Americans are, on average, living longer and staying healthier for longer, too.
Better living conditions, easier work, and better health care are all helping shave years off our effective ages, researchers have said. The progress is steady and consistent, they have found. A typical American woman of 67 today is about as healthy as her mom was at age 60, and at 89 she’s likely to be as healthy as her mom was at 75, the report released this week said.
Health-wise, older people are 10 years younger than their grandparents. “A 70-year-old born in 1960 is predicted to be about as healthy as a 60-year-old born in 1910,” the authors wrote. The authors, Ana-Lucia Abeliansky, Devil Erel and Holger Strulik, economists and statisticians at the University of Goettingen in Germany, crunched medical data on thousands of Americans.
They analyzed 178,000 native-born Americans during 13 waves of the RAND Health and Retirement Study, a survey conducted roughly biennially since 1992. They looked at a broad panel of indicators to see how people were aging from independent living to walking several blocks, and included whether respondents had arthritis, or had a stroke.
Their research found a slow and steady decline in these observed health problems of approximately 1% per year. From 1950 to 2000, average life expectancy has risen more in Western Europe than in the U.S. Europeans have gained 11.3 years, on average, compared with 8.6 years for Americans.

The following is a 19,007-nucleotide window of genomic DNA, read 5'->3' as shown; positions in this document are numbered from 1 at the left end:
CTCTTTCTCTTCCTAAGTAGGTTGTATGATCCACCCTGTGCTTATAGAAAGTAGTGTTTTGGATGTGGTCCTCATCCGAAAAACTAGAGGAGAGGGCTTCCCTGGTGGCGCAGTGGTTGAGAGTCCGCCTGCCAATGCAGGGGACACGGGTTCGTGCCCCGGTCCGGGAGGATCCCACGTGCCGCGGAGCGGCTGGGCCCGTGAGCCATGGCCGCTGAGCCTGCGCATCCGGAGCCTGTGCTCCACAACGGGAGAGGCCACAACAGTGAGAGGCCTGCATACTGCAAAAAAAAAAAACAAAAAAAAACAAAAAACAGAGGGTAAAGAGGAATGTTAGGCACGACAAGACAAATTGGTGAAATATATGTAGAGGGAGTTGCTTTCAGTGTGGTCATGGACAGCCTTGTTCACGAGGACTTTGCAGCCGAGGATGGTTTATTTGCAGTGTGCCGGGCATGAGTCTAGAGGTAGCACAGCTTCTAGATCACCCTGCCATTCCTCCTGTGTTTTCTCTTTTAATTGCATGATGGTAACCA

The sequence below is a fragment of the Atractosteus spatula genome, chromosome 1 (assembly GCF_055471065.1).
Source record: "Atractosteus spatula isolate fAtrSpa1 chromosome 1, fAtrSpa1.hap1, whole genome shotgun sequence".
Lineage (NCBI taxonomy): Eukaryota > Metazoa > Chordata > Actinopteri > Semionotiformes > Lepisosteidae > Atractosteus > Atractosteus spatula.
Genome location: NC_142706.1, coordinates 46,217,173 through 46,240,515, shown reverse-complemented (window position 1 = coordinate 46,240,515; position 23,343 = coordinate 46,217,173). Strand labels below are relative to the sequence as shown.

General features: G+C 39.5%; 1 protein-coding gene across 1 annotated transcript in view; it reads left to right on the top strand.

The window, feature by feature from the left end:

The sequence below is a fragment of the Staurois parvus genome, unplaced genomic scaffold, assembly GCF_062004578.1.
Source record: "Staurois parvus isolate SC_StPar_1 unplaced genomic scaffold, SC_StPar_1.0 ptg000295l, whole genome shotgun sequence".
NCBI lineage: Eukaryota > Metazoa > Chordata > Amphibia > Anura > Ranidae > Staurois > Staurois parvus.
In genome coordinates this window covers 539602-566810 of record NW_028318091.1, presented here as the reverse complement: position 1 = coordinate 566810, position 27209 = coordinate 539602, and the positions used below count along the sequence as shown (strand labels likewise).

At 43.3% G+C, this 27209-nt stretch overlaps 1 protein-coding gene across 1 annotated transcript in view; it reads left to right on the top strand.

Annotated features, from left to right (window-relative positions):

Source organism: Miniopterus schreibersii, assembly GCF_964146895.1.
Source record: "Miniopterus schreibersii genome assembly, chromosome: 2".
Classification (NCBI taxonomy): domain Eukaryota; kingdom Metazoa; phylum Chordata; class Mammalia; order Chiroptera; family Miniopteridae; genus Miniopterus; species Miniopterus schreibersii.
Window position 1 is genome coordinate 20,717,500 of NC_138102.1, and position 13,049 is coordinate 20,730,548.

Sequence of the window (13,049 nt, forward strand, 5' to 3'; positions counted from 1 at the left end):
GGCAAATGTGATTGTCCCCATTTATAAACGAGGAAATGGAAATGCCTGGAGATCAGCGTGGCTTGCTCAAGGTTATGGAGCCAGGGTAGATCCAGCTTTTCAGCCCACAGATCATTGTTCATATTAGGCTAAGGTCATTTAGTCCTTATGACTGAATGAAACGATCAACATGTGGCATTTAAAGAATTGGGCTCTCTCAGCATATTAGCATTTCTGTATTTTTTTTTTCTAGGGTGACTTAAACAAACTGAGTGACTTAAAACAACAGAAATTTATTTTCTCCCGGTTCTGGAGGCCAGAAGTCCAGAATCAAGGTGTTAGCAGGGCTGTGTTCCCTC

Health experts typically attribute the improving life expectancy over generations to factors including more accessible health care, awareness about the benefits of exercise and nutrition, the ongoing decline in cigarette smoking, more widespread vaccination, improvements in medical science to detect and treat conditions like heart disease and cancer, and better housing conditions and improved sanitation.
However, the researchers said older African-American have not seen the same gains. “Elderly African-American men seem not to benefit from generally improving health status,” they said. Access to adequate health care is one major factor, they added. ”Our result is consistent with the view that there is discrimination but it is [not] causal evidence of it,” Strulik told MarketWatch.
Past studies have found, for instance, that African-Americans are less likely than whites to get optimal medical treatment when being treated in intensive care units or behavioral health clinics. What’s more, a recent study also found African-American men were more likely to put off visits to the doctors for preventive care, citing racism and mistrust of the medical system.